I am a retired professor and research scientist along with being an artist, philosopher, writer, therapist and mystic. I am also a husband, father, grandfather, master gardener and Vietnam Vet. All of these roles influence how PD interacts with my life’s journey.
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  1. laura seymour says:

    I disagree with your view about positive thinking. I am not one to sugar coat things, but my positivity lies in thoughts that have a positive direction and purpose. I acknowledge gratitude for what I have and then state a belief to the universe that is in a positive direction for things I hope will change. For example, “Universe, I can walk for five minutes longer than yesterday.” or “Universe, my symptoms are going to take a long time to progress to Stage 5.” Focusing on a goal or desire in a positive way is better for your mental health as well as your physical state than adopting a negative attitude and focusing on what’s lacking.

  2. Shandee Jones says:

    I have a positive outlook most of the time. I don’t know if I’m a glass half- full or not person,but I know that for me being positive has made me healthier and happier. I know I have PD and I wish that I didn’t. I have my bad days but I have good ones too. All any of us have is today and I choose today to be positive.

  3. Barbara AK Porter says:

    My husband died of PD with dementia after having “the Disease” for thirty years. My son was diagnosed at 27 with PD with dystonia. I have been where my son is and where he is going and it is a long, difficult path. Don’t send me platitudes or sunrises with hopeful messages. They do not comfort me.

    • Dr. C says:

      Thanks, Barbara, for your story. Perhaps just having someone say, “what I can do to help?” goes a long way. Of course, with that comes the hope that “someone” will actually follow through and really help, even if just being a shoulder to lean on or to listen.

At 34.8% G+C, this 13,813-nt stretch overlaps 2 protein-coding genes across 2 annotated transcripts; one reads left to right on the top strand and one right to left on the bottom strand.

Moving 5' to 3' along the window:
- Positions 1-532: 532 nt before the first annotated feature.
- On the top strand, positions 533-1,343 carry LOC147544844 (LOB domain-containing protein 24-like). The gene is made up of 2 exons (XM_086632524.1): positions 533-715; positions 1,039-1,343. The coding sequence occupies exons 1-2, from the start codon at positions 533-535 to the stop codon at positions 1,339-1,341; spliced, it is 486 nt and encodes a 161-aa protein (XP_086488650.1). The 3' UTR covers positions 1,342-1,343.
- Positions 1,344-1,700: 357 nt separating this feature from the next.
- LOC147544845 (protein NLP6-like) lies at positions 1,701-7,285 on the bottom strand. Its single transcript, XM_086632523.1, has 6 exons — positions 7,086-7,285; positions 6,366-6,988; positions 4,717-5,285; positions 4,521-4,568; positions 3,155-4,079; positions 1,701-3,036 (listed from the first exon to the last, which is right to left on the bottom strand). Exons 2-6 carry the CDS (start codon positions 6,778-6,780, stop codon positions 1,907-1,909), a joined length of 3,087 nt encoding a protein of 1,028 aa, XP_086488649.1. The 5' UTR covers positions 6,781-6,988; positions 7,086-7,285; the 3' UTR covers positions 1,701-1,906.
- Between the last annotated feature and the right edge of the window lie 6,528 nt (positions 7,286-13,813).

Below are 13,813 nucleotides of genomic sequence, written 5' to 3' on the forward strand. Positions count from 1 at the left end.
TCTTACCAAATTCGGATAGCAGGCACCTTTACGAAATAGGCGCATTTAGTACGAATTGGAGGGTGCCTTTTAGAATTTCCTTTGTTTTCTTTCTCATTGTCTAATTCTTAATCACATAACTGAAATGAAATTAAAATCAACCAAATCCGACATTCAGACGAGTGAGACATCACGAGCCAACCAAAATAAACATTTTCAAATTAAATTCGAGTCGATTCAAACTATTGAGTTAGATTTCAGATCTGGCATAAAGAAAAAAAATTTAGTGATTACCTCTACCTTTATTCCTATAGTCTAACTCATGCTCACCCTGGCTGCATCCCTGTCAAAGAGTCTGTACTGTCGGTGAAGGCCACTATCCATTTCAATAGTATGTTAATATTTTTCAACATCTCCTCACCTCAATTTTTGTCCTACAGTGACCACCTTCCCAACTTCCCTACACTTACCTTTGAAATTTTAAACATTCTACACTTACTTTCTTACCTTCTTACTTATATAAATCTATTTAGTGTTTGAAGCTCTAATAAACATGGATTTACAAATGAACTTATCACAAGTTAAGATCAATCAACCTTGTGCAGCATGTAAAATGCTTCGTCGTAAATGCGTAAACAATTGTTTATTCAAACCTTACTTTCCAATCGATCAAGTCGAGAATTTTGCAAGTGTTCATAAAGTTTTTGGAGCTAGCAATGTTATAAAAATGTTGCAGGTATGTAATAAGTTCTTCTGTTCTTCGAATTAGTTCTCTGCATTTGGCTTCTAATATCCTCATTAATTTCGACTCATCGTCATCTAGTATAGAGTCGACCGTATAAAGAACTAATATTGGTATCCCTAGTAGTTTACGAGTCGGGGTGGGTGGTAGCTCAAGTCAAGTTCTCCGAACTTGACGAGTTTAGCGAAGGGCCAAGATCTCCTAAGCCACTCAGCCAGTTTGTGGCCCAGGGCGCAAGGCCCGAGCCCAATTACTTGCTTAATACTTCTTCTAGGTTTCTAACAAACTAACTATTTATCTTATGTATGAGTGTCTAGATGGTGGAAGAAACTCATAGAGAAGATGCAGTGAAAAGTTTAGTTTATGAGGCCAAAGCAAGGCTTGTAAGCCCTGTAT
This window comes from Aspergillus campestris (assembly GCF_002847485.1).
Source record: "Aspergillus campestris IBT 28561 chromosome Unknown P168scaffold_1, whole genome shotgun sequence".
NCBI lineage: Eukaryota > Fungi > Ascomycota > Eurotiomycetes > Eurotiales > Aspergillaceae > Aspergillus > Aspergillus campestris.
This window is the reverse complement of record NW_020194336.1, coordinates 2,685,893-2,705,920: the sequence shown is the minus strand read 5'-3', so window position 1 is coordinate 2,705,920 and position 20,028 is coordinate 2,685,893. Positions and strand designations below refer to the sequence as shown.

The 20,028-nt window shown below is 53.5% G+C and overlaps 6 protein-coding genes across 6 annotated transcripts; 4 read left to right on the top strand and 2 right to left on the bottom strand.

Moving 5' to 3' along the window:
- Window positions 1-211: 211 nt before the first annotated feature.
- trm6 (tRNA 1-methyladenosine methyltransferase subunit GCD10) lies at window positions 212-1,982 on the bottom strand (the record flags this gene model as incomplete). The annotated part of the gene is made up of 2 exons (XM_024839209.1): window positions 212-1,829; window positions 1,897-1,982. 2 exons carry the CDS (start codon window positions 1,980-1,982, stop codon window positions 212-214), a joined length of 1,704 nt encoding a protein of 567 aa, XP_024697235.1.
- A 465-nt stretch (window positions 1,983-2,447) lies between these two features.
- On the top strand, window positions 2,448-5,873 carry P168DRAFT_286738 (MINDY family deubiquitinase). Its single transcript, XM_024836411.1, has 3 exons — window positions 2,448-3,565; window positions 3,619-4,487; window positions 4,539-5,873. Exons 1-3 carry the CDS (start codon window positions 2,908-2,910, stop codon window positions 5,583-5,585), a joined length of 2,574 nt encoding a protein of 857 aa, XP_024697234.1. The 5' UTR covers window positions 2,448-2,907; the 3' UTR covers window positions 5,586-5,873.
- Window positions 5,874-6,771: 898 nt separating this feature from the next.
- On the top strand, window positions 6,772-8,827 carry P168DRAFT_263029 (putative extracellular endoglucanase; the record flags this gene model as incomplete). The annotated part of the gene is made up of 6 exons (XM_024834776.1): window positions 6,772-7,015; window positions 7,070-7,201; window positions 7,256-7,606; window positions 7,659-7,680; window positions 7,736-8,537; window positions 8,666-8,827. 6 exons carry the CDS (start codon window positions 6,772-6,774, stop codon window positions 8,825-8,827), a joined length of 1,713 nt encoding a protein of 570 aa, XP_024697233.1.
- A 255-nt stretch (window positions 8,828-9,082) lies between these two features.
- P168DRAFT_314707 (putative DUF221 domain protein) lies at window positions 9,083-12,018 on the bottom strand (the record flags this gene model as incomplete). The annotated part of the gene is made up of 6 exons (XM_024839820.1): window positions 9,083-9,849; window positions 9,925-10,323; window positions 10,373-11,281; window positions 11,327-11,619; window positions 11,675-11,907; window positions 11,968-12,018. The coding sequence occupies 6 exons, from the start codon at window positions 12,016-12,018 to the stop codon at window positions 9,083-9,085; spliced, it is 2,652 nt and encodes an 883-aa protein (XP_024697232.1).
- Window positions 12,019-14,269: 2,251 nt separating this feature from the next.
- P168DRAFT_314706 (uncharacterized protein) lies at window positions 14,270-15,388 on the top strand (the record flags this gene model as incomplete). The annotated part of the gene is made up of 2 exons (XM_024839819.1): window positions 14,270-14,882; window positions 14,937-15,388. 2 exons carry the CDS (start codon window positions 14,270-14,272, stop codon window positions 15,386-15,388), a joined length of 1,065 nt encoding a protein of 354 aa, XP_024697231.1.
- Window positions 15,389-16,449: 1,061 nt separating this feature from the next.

I appreciate your reading the columns and your comment.
      Dr. C.

    • Maria Cesena says:

      I’ve just been officially diagnosed with Parkinson’s though I’ve suspected for a long time that I’ve had it.
      As, I’ve started to tell people of my diagnosis it makes me very angry when they respond with superficial platitudes.
      They don’t understand the grief I feel, the loss and despair of an uncertain future.
      Even family don’t know what to say to me. I’m not at the stage where I see the glass as half-full. Right now, it’s half-empty.

      • Dr. C says:

        Hi Maria ~ Appreciate you reading the columns and taking the time to share your thoughts. There are “good days” and “bad days” and we can only take what our day gives us. There will be days where the glass is half-full, and those days are precious. Don’t worry about having a day where the glass looks half-empty. Family and friends may feel our grief, loss and despair and they will have their own measure of those same feelings. Keep reaching out but don’t be reluctant to share that the day is what it is. There will be many good days to be thankful for having. Embrace those days.
        Dr. C.

  4. Alex Miller says:

    Absolutely love the “saccharin on burnt toast” statement!

    As for well-meaning but ill-advised well-wishers, people who don’t know what to say should learn to shut up. I’ve seen little printed guides for “What Not to Say….” in case of bereavement, loss of a child, etc. There should be one for WNTS to People with Chronic Illness.

    • Dr. C says:

      thanks, Alex. Or better yet… a guide for opening discussion about the issues PD patient might be undergoing. Avoidance of the discussion doesn’t make it go away or get better. See next column for this week on more thoughts around the healing relationship.
      Appreciate your reading the columns and your comments.
      Dr. C.